As we’ve said before, good luck Charlie. And as we’ve also said, lots of stuff going on for the Spring. We started right off with pizza, drinks, and well wishes to our outgoing president for a happy hike. Then we introduced new people, including George from the Skyline Automotive Museum in Front Royal, Virginia, and multiple Tesla reps.
Our main guest, however, was Sarah Oleksak, of the Department of Energy’s Workplace Charging Challenge. The DoE’s EERE division does vehicle research with the Argonne, Oak Ridge, and NREL national laboratories, among others. But with the Workplace Charging Challenge, they are doing outreach and programmatics for us e-thusiasts. The outgoing Secretary of Energy, Steven Chu, calls the workplace a “second showroom,” and program data shows that employees with charging are twenty times more likely to go electric than the average motorist. We, certainly, are used to getting the Five Questions in parking lots. Employees, in turn, must prompt their management to install (or just allow) charging. The WCC has then used data, employee experiences, and intermediary groups (like our own parent EAA) to convince further companies. As of the 2014 update, there were over 180 major companies enrolled in the program, with over 300 worksites.
Data from WCC and the EV Project goes to the Idaho lab; they’ve found that 90% of over 180 WCC companies get their slots filled up five days a week. This is despite an average of 11 slots per company, since those drew an average of 26 EVers. Of those, the most common (LEAF and Volt) did almost 40% of their charging at work; Volt drivers actually seek charging more than the LEAFs. Level 1 charging started out being more popular, but Level 2 caught up within years. Most companies prefer smart EVSEs, not dumb outlets, which is an opportunity for ChargePoint, GreenLots, and other service providers. One exception was Telefonix, which installed a smart L1 network. Overall, installations are still continuing, despite many grants tapering off, and building LEED certifications not really recognizing the oil savings. Charging goes beyond Scope 1 and increases your building energy use, without accounting for the employees’ steeply-reduced consumption and emissions. Sarah closed by giving us materials and links.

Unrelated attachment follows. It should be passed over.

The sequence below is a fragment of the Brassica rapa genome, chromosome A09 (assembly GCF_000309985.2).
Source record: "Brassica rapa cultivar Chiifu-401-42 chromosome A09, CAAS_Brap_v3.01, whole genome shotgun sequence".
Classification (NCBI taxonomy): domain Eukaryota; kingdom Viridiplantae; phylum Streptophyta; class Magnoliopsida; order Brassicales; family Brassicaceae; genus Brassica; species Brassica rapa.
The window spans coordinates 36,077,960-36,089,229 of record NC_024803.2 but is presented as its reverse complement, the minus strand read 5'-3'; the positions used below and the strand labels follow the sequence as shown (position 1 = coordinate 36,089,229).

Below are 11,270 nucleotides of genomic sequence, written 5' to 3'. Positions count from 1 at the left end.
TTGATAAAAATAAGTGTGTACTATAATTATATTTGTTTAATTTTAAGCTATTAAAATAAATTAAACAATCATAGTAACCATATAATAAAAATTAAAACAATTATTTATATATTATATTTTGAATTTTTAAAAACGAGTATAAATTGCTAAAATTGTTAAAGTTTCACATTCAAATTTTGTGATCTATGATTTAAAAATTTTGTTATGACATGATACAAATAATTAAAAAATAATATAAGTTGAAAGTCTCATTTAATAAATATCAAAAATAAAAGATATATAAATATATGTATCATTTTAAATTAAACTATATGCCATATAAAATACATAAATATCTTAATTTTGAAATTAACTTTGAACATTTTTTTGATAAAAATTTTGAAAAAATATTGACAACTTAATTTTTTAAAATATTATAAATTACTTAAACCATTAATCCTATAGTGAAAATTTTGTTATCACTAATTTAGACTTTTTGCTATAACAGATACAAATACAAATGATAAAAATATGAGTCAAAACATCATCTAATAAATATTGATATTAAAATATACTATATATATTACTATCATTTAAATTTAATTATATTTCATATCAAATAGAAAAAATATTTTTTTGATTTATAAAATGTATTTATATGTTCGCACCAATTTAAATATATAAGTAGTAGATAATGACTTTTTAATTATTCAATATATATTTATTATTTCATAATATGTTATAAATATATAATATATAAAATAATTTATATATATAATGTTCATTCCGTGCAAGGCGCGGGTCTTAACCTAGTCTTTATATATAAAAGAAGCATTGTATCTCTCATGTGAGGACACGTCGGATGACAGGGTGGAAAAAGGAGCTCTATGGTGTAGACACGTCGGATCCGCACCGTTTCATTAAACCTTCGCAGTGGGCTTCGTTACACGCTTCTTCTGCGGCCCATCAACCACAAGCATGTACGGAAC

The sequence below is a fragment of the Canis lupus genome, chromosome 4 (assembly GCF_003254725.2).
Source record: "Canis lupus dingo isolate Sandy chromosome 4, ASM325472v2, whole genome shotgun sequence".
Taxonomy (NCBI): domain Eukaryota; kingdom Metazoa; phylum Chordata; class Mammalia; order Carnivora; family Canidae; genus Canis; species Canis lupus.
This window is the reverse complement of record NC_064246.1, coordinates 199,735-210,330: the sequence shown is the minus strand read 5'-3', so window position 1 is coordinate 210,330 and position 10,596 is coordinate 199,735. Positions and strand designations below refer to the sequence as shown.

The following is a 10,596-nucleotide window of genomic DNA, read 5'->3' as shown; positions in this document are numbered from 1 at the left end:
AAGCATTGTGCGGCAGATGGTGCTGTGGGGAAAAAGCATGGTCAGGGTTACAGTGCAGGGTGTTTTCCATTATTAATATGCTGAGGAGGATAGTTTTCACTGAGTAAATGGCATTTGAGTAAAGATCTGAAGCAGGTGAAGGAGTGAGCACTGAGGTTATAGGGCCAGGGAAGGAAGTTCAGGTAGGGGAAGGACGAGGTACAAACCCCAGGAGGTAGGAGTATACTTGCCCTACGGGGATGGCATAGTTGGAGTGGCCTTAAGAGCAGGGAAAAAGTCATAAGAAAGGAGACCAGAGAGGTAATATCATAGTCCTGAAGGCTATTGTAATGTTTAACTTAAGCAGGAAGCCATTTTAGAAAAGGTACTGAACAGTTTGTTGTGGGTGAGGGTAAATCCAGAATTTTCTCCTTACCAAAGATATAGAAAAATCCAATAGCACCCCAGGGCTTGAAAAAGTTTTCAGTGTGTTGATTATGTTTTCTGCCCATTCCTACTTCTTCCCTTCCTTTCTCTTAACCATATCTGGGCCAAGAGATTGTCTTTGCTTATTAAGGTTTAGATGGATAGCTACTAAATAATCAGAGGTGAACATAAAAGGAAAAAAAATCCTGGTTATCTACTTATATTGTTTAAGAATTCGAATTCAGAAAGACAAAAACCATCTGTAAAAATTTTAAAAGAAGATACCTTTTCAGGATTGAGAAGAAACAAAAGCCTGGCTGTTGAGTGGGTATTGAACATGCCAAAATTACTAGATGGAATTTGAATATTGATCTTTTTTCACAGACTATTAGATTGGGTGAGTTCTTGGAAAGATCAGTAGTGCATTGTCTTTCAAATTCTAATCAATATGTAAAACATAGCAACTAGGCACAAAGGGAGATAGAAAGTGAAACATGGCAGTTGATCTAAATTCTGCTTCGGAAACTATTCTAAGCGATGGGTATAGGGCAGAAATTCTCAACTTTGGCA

Of course, federal employees are (mostly) left out without a law getting passed. Sarah mentioned California has put forth some state resources for federal offices, and a Florida DHS office is in a leased building, so the landlord did the installation.
More locally, member Charlie is now the proud owner of a Tesla. Some members have written in, supporting MD Senate Bill 762 for charging in multiunit housing; it’s spearheaded by Senator Brian Feldman. Our partner BEVI has received money from Constellation Energy, and updated the Marylandev.org website. The Maryland electric highway project received its official announcement as expected; ground has already been broken on some of its fast chargers. In case you haven’t been following, Maryland will install DC chargers (both CHAdeMO and SAE CCS) from Hagerstown to Ocean City, Elkton to Waldorf, including many Royal Farms locations. Many are slated to be online this year. Meanwhile, Greenlots will be doing similarly in parts of Virginia.